Yeah, no one wants you to go off your medication. I am simply lucky that none of my current medications disqualify me from donating.


        • It’s kind of embarrassing, though. I have permanent scars from all the donations, so every time I get blood drawn for anything I feel like I have to explain that no, I’m really not a drug addict…. 😉

          But seriously, I should check again. I just now went a-Googling, and though I do see that 2-day rule for aspirin, I don’t see it for my specific drugs. I called long ago and asked about NSAIDs in general, and at that time the person I talked to said it would apply to all of them, but maybe if I called again they’d tell me something different now. It would still be an hours’ drive each way, but I could always use it as an excuse to spend a day in Nashville every month, which wouldn’t be all bad.

          Liked by 1 person

      • @Contrarius, when my local center calls to remind me about my appointment the spiel is always “no aspirin or drugs containing aspirin”, so I’d check again. It may be at one time they had all NSAIDs on the naughty liist, but with more research they narrowed it down to just aspirin.

        Liked by 2 people

      • I used to be too underweight to donate blood. Now that I’m an acceptable weight I live abroad most of the year and most places don’t allow me to donate because of the whole mad cow disease thing.


    • Happy birthday! I used to be in the same camp as you re work and birthdays, but then I took my birthday off one year, and decided that staying in bed while people bring you presents is actually pretty good :-).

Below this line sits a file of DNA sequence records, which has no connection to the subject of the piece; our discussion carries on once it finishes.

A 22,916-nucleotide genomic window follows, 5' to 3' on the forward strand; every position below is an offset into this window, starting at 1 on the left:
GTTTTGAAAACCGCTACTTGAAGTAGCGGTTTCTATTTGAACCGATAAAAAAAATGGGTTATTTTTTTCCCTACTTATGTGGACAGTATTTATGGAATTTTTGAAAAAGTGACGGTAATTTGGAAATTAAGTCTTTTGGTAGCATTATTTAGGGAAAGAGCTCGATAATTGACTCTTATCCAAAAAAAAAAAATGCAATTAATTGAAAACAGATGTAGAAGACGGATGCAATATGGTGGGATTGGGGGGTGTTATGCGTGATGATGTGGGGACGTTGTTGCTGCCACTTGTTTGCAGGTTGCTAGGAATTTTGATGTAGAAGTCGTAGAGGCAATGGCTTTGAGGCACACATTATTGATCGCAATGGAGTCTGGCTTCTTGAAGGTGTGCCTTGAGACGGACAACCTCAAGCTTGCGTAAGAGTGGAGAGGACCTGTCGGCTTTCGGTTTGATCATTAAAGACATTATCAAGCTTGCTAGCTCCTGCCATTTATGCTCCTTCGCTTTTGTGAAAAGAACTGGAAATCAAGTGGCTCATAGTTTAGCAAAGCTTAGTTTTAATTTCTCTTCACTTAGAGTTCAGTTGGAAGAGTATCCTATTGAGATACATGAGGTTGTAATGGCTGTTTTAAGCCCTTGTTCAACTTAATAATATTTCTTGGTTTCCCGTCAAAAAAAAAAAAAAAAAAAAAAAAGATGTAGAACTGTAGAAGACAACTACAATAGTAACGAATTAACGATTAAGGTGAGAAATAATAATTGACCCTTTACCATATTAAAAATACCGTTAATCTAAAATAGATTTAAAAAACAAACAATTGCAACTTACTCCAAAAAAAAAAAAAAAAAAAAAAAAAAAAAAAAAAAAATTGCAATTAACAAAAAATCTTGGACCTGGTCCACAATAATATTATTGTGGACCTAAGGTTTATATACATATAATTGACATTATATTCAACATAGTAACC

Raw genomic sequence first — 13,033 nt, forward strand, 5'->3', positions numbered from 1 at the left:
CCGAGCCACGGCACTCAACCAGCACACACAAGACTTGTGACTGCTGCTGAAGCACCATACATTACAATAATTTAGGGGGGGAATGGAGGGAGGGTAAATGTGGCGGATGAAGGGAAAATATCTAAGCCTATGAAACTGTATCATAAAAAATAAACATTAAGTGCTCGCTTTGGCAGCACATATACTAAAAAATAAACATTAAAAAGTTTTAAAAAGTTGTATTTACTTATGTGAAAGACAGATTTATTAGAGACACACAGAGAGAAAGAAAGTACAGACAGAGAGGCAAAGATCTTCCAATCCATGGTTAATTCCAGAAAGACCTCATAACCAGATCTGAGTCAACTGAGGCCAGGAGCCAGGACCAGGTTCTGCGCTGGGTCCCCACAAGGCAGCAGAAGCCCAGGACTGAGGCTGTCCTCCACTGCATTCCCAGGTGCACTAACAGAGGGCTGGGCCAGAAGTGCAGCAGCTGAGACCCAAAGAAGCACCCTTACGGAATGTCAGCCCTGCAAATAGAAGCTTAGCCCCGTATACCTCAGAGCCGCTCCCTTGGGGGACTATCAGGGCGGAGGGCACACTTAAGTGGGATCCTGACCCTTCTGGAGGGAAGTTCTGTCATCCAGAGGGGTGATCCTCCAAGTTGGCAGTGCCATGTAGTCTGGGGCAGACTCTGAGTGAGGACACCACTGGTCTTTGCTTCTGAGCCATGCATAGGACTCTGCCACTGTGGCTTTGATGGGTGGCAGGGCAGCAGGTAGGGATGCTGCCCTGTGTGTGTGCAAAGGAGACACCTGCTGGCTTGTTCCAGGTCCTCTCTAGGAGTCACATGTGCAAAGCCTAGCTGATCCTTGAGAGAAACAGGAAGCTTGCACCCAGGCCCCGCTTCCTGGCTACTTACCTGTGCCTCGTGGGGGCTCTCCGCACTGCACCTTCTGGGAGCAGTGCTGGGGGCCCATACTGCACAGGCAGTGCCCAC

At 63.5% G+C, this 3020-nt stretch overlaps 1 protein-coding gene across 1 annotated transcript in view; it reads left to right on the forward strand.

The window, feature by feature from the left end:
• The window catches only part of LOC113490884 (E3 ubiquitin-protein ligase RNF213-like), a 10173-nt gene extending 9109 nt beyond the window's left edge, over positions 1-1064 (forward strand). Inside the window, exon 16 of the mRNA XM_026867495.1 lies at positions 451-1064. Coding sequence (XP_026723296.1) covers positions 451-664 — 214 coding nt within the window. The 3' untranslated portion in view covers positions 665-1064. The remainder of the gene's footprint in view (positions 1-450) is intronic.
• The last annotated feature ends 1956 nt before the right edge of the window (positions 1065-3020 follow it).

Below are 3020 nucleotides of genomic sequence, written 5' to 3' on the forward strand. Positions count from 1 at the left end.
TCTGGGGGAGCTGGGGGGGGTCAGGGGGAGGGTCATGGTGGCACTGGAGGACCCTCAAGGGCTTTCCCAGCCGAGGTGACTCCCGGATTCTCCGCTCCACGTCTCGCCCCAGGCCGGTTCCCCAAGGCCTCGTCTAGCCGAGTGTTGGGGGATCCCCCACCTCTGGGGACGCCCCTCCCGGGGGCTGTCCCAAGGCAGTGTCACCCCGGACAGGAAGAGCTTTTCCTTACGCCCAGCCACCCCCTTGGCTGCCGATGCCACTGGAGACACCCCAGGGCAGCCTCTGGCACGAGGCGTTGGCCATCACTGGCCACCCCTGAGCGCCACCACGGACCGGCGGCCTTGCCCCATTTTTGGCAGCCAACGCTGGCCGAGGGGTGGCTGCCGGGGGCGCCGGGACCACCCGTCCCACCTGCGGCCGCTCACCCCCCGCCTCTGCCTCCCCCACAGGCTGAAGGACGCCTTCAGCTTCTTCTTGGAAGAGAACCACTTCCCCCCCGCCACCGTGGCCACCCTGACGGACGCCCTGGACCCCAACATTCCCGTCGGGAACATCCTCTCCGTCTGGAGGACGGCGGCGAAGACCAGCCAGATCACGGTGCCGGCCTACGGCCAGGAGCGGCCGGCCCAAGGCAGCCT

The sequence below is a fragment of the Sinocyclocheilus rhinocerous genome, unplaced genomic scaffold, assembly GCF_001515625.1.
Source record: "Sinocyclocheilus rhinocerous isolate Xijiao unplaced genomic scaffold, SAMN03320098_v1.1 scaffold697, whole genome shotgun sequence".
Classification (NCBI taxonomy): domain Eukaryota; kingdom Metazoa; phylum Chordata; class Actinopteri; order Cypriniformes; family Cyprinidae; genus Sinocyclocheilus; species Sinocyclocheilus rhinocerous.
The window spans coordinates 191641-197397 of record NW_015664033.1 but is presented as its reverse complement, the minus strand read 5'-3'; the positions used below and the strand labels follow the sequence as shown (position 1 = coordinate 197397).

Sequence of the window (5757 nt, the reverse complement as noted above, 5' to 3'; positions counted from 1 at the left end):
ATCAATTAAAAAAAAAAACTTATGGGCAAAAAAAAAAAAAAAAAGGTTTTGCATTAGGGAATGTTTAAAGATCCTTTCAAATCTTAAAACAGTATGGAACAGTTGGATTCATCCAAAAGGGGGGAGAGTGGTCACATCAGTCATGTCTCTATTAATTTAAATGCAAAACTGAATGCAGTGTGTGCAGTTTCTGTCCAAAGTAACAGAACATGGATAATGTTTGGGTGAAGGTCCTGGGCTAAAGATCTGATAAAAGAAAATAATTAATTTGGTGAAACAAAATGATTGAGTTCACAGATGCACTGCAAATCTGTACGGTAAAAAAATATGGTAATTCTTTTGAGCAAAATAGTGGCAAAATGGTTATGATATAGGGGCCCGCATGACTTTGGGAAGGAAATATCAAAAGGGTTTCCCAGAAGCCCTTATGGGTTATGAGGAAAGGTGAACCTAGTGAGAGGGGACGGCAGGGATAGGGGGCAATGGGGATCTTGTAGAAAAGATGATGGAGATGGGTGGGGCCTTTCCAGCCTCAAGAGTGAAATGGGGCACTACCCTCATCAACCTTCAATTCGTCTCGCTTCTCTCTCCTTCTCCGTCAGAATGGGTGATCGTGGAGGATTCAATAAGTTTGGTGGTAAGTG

Another possible mad cow here, but even so I have a couple of medical conditions that preclude donation. Mr a is O negative and used to give blood all the time, then he had to stop because he was iron deficient. Iron deficiency is pretty unusual in blokes, so I made him go to the doctor, and that was how he discovered he was coeliac. So giving blood can be a useful indicator of health issues.

      Liked by 2 people

      • A few years ago my doctor discovered a problem with my body’s iron reserves: non-existent. Combination of blood donation and diet (vegetarian, and both tea and dairy may interfere with iron absorption). Seems to be back to normal now though.


  6. So we went to the other half of our bubble for Christmas and it was almost like normal! Chunk of roast beef, too many starchy side dishes, token green beans, keeping their credentials away from the meat (they got one thin slice and begged mercilessly, to no avail even with the Puss in Boots face), dessert, too much good wine (so we opted not to watch WW84 because brain cells).

    Sitting less than 6 feet apart! Indoors! No masks! Hugs! Gift exchange! So exciting!

    Watched another streaming concert “with” friends and snacks. Not having to remember where you parked and waiting in a line to get out and go home is nice, I just went off to bed.

    We always do NYE with just us, so no change this year, and I laid in a bottle of bubbly a couple months ago so I might get away with not having to go out before then.